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Midlands Covid crisis as hospitals axe operations and go to highest alert level

Health bosses in Derbyshire said there had been a ‘significant increase’ in sick patients and that in a single day A&E departments saw 1,038 patients

A county’s healthcare system under ‘severe pressure’ has moved to its highest alert level and begun cancelling some operations.

NHS and care services across Derbyshire sounded the alarm after seeing a huge surge in patients in recent days.

Health bosses in the region said there had been a ‘significant increase’ in sick patients and that in a single day the A&E departments saw 1,038 patients.

The numbers were seen at Chesterfield Royal, Royal Derby Hospital and Queen’s Hospital, Burton on Monday.

It has now prompted some hospitals to reportedly move to ‘Opel 4’ – which signifies a hospital is ‘unable to deliver comprehensive care.’

Brigid Stacey, Chief Nursing Officer for NHS Derby and Derbyshire Clinical Commissioning Group (CCG), said: “All our staff working in health and care services are trying to make sure we see people who need us.



Some operations are now being cancelled
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Image:

Derby Telegraph)




“Pressure is on every part of the health and care system from our GPs working tirelessly to return every call to a patient in need, to beds being limited in care homes due to staffing shortages and outbreaks of illnesses.

“As always we are working together as a system to do everything we can to make sure we get the care to everyone who needs it.

“We need the public to help us and this might include helping us when patients are ready for discharge from hospital.”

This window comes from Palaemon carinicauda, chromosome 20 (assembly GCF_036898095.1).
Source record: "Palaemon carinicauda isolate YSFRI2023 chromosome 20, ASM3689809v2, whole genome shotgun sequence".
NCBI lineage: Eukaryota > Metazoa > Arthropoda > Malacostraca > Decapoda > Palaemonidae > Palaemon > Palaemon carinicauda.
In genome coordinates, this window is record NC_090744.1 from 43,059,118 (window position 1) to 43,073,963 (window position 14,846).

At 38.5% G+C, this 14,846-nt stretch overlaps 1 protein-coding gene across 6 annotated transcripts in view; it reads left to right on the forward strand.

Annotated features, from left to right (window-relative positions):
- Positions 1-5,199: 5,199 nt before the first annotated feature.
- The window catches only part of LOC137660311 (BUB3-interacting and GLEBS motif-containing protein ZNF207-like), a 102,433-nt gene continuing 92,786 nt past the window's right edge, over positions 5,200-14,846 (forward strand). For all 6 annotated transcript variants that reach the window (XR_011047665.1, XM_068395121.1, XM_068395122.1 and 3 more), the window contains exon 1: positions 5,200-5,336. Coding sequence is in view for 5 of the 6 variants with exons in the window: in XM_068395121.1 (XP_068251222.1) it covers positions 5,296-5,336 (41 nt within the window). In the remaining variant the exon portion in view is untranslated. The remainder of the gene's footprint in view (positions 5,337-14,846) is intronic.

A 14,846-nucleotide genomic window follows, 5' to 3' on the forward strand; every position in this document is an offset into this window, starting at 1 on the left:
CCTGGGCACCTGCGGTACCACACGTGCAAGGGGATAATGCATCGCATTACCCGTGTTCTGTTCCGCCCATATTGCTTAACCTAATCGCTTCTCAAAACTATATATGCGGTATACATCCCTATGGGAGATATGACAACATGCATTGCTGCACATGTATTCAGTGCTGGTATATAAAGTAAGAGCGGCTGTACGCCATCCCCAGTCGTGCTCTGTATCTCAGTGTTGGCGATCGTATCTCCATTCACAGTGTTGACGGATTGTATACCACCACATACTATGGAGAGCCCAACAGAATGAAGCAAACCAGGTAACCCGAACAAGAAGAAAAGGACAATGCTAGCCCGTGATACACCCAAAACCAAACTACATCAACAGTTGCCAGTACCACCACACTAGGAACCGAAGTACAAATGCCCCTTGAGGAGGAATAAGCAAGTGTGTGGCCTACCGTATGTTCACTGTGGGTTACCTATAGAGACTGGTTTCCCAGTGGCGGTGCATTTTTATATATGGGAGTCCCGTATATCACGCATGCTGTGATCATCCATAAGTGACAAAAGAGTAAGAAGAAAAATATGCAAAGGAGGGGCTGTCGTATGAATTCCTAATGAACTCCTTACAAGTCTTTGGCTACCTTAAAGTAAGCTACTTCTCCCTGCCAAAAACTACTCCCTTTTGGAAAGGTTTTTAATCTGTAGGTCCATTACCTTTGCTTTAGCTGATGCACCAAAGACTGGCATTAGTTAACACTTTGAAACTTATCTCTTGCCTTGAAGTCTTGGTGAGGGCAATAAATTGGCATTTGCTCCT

Hospital patients in the region with confirmed Covid made up 77 patents across three sites, an increase from 65 a week ago.

Eleven of those are said to be in a critical condition.

Those visiting A&E had also increased and the health body said there had been a ‘significant increase in poorly patients with other illnesses.’







They said the rise in patient numbers meant longer wait times with ambulances having to wait outside A&E before crews could pass on their patients.

Hospital beds were also said to be ‘filling to capacity.’

Berenice Groves, Chief Operating Officer at Chesterfield Royal Hospital, said: “We want to offer the best care to all of our patients whether it’s via A&E so they get the urgent care they need or a specialist team to treat cancer or other urgent conditions.

“We’re having to redeploy staff from our operating theatres to work in critical care units, which unfortunately means we need to cancel some operations. If you’re called with a cancellation then we know this will be disappointing.

“Please be assured we are only doing this where necessary and feel we have little alternative. Please try to be understanding when our staff call.









“Families can also really help us by supporting their loved ones to go home whilst they await a care package or accept a placement in a care home. We know this is not ideal and we are grateful to families for continuing to do everything they can to support loved ones to return home so we can get patients who really do need to be in hospital into a bed quicker.”

Dr Magnus Harrison, medical director at University Hospitals of Derby and Burton NHS Foundation Trust, added: “People turning up at hospitals with minor illnesses are waiting a very long time for treatment.

“We have seen people who have attended A&E with coughs and colds, which can be easily treated by a pharmacist or at home.

“For more advice and guidance, visit 111.co.uk who can direct you to the most appropriate service.”


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